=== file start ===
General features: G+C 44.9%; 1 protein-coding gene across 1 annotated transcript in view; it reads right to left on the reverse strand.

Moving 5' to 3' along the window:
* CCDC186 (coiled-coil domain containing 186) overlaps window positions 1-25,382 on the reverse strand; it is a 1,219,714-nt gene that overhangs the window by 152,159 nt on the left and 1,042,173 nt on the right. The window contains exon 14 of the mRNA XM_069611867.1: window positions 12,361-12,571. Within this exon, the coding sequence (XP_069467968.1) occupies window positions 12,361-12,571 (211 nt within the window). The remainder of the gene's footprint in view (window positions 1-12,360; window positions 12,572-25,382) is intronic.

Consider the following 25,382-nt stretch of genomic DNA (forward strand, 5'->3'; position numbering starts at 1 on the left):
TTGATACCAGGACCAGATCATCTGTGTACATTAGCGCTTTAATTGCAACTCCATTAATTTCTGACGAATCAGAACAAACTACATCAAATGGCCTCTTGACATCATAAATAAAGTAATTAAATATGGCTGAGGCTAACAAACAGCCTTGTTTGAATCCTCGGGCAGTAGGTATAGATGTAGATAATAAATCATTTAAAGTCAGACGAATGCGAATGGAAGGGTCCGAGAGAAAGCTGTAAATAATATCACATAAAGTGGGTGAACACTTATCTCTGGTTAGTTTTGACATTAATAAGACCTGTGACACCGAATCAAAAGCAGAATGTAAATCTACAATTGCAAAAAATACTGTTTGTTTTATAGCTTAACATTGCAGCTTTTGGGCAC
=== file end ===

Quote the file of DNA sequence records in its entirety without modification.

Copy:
General features: G+C 44.9%; 1 protein-coding gene across 1 annotated transcript in view; it reads right to left on the reverse strand.

Moving 5' to 3' along the window:
* CCDC186 (coiled-coil domain containing 186) overlaps window positions 1-25,382 on the reverse strand; it is a 1,219,714-nt gene that overhangs the window by 152,159 nt on the left and 1,042,173 nt on the right. The window contains exon 14 of the mRNA XM_069611867.1: window positions 12,361-12,571. Within this exon, the coding sequence (XP_069467968.1) occupies window positions 12,361-12,571 (211 nt within the window). The remainder of the gene's footprint in view (window positions 1-12,360; window positions 12,572-25,382) is intronic.

Consider the following 25,382-nt stretch of genomic DNA (forward strand, 5'->3'; position numbering starts at 1 on the left):
TTGATACCAGGACCAGATCATCTGTGTACATTAGCGCTTTAATTGCAACTCCATTAATTTCTGACGAATCAGAACAAACTACATCAAATGGCCTCTTGACATCATAAATAAAGTAATTAAATATGGCTGAGGCTAACAAACAGCCTTGTTTGAATCCTCGGGCAGTAGGTATAGATGTAGATAATAAATCATTTAAAGTCAGACGAATGCGAATGGAAGGGTCCGAGAGAAAGCTGTAAATAATATCACATAAAGTGGGTGAACACTTATCTCTGGTTAGTTTTGACATTAATAAGACCTGTGACACCGAATCAAAAGCAGAATGTAAATCTACAATTGCAAAAAATACTGTTTGTTTTATAGCTTAACATTGCAGCTTTTGGGCAC